As the sole female blogger on Collideoscope I'm regretful that I've taken so long in sharing my opinions on Sarah Palin as the VP candidate for the McCain presidential campaign. I will admit that I think it was a brilliant political move and one that certainly energized my interest what had become an uninteresting political slugfest. It seems that I'm not alone.
While polls have not yet been conducted on the "Palin Effect" on younger evangelical voters it seems that many of them have started paying more attention to McCain and his platform as a result of the addition of Palin to the ticket. And the under-30 evangelical vote could prove to be a vital one.
A Pew survey last fall showed under-30 white evangelicals are increasingly up for grabs politically: 40 percent identified as Republican, down 15 percent from 2005. Most who abandoned the GOP were becoming independents, not Democrats.
On the whole, evangelicals under 30 say Palin enthuses them because she's a fresh face with a compelling family story, a reputation as a reformer and a champion of conservative moral values.
The thing I found most interesting while watching Palin's RNC speech was just how much I felt she resonated with middle America. Her feelings on the military, abortion, family, etc. seemed in lock-step with the views of the people I grew up with, both as a part of my church and as a part of extended social groups. As a young female evangelical she appeals to me largely because she is proof that we don't have to be limited in what we strive for by our beliefs or our sex.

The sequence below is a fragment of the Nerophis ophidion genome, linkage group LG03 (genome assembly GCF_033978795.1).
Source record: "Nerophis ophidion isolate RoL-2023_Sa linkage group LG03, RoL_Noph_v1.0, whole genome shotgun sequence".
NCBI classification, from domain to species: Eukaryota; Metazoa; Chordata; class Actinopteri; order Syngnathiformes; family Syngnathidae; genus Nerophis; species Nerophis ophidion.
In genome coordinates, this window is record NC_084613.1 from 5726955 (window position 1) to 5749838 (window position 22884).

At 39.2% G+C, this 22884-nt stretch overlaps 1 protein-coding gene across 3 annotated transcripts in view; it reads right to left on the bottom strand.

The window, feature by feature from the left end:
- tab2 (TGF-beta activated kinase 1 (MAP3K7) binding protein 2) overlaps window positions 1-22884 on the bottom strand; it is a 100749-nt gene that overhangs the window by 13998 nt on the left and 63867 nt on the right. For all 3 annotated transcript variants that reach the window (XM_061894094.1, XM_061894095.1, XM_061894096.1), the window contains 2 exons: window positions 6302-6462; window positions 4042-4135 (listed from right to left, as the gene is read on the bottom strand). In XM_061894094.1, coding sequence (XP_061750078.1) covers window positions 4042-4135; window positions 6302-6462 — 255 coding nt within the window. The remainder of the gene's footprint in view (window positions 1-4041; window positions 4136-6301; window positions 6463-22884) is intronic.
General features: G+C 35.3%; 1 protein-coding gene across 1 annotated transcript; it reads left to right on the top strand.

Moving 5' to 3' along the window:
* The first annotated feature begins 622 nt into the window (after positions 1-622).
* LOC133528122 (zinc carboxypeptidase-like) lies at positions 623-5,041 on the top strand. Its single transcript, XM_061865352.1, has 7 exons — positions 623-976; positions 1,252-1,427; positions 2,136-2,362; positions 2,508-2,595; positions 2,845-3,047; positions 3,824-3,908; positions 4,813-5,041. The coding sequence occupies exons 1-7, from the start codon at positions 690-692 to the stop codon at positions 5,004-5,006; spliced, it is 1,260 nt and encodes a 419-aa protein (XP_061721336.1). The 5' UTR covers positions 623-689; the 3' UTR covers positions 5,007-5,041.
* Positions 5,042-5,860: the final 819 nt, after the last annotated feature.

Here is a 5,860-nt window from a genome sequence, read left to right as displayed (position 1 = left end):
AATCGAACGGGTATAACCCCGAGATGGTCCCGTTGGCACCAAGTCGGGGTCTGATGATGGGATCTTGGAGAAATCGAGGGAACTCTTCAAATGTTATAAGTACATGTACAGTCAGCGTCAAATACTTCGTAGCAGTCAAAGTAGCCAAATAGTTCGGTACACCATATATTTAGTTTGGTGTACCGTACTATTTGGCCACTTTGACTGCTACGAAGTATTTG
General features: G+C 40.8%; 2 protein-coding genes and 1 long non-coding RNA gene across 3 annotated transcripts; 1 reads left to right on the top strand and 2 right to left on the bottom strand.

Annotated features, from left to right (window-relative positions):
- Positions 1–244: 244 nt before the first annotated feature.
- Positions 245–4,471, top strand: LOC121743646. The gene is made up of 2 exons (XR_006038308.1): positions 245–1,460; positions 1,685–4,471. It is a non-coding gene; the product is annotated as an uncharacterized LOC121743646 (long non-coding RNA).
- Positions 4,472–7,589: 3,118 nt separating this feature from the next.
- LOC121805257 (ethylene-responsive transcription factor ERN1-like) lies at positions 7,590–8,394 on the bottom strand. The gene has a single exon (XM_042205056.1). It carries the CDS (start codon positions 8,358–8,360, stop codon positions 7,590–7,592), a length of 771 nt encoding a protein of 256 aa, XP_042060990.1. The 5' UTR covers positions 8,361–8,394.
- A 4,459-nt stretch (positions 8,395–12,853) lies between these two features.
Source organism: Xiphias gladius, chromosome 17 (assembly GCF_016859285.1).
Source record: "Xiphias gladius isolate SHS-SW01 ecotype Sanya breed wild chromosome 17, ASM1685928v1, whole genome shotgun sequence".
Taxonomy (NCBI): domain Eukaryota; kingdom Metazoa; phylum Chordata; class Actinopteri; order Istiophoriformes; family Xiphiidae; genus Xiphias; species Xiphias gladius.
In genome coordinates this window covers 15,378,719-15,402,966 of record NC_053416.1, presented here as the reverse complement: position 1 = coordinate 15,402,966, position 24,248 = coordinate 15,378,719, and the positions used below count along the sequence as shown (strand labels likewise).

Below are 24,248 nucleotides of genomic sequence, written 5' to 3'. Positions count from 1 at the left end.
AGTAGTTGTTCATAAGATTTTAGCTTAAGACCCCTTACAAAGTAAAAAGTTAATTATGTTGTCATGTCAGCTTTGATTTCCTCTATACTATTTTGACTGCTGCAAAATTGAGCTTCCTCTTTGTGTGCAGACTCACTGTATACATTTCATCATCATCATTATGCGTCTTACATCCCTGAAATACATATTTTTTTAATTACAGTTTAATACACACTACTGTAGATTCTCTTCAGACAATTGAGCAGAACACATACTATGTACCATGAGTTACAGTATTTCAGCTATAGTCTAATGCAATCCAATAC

"For a lot of young evangelical women, it's exciting," said Colorado-based author Margaret Feinberg, an up-and-coming evangelical voice. "It speaks to young evangelical women who face a glass ceiling in our workplaces, but also the stained-glass ceiling of the church."
The challenge will be in motivating these newly energized voters to stay engaged and to turn out in November. McCain/Palin also need to find a way to reach those young evangelicals who are more center or left-of-center who are rather unimpressed and who view her appointment as a purely political move and who have serious concerns about the possibility of Palin becoming President should McCain have unexpected health issues. Personally, I think Palin will prove that she is up to the challenge.